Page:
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Physics/helium balloons


QUESTION: Why do helium-fillled balloons, like you'd find at aa birthday party, lose their ability to stay up, after  a day and then wind up on the floor after the third or fourth day?

ANSWER: Helium is monatomic, and highly mobile due to its low mass. It's able to diffuse through most materials over time, especially something as complex as rubber. The helium slowly leaks straight out through the balloon.

---------- FOLLOW-UP ----------

QUESTION: I also got a Mylar balloon from the same party, which was May 17. It's still up, tethered by a ribbon. How long can I expect it to stay up?

Far longer. It's less permeable due to its tighter molecular structure, it stops exerting pressure at small deflation....but the size and thickness of the balloon are unknown. A few weeks, if space-edge balloons are a guideline. Probably less, like week-long timescales, due to the thinness of the material.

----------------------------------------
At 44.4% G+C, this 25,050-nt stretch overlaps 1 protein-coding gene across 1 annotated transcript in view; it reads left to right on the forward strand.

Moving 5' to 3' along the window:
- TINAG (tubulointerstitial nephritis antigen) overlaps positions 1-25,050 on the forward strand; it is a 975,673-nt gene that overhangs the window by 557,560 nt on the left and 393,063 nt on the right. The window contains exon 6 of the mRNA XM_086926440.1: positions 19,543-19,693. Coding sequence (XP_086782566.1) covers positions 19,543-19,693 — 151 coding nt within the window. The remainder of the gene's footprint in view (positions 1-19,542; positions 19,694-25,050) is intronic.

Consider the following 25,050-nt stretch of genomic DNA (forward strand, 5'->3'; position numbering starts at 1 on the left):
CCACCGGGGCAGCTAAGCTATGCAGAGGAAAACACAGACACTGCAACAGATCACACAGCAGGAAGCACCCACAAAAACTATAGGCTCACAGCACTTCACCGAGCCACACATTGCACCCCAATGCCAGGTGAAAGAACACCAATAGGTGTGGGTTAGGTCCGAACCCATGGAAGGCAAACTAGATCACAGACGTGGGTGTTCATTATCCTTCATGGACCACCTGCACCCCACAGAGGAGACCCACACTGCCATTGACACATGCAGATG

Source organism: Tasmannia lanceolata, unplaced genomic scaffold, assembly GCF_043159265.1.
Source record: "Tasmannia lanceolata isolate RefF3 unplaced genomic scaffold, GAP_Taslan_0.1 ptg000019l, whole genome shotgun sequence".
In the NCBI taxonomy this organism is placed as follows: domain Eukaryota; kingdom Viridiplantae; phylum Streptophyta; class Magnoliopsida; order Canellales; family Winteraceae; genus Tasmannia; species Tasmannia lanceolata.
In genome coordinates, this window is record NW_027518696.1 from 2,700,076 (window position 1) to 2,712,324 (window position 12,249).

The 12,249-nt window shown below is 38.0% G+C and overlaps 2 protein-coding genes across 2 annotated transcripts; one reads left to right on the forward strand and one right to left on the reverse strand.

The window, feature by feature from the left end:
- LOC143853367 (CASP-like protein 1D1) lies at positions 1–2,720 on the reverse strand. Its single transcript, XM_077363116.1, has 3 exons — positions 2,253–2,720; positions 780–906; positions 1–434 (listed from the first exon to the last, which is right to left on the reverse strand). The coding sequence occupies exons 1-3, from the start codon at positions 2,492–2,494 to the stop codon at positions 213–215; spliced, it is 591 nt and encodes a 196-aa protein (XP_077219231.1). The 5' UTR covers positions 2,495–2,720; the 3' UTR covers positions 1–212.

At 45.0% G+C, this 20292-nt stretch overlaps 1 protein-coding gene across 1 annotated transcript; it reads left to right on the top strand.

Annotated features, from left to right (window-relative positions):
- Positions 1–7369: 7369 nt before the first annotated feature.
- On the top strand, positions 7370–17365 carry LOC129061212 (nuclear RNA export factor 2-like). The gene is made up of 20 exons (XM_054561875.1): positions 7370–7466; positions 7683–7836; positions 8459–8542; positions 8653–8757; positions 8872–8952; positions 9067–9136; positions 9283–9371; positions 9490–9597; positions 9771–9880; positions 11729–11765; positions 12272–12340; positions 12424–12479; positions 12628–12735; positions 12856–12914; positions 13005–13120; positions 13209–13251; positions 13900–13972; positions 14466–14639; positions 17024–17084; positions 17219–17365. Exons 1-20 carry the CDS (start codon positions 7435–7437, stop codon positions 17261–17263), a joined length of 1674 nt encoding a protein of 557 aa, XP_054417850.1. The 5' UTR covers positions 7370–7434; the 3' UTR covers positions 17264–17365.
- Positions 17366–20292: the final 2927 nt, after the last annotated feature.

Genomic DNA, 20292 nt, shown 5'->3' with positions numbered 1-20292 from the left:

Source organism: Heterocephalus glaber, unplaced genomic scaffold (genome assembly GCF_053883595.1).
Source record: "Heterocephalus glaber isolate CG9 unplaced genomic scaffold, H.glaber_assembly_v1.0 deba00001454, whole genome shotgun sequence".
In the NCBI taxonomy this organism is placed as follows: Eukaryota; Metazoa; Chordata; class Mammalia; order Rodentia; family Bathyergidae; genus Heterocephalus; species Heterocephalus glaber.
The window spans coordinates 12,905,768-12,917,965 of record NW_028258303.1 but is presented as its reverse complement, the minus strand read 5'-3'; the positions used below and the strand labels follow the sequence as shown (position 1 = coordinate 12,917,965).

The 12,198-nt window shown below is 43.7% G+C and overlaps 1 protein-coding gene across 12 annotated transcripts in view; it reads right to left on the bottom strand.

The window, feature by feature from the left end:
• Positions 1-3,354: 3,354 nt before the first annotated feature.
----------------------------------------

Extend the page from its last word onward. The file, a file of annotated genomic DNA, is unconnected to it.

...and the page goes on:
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Dr. Stephen O. Nelson


I can answer most basic physics questions, physics questions about science fiction and everyday observations of physics, etc. I'm also usually good for science fair advice (I'm the regional science fair director). I do not answer homework problems. I will occasionally point out where a homework solution went wrong, though. I'm usually good at explaining odd observations that seem counterintuitive, energy science, nuclear physics, nuclear astrophysics, and alternative theories of physics are my specialties.


I was a physics professor at the University of Texas of the Permian Basin, research in nuclear technology and nuclear astrophysics. My travelling science show saw over 20,000 students of all ages. I taught physics, nuclear chemistry, radiation safety, vacuum technology, and answer tons of questions as I tour schools encouraging students to consider careers in science. I moved on to a non-academic job with more research just recently.

Ph. D. from Duke University in physics, research in nuclear astrophysics reactions, gamma-ray astronomy technology, and advanced nuclear reactors.

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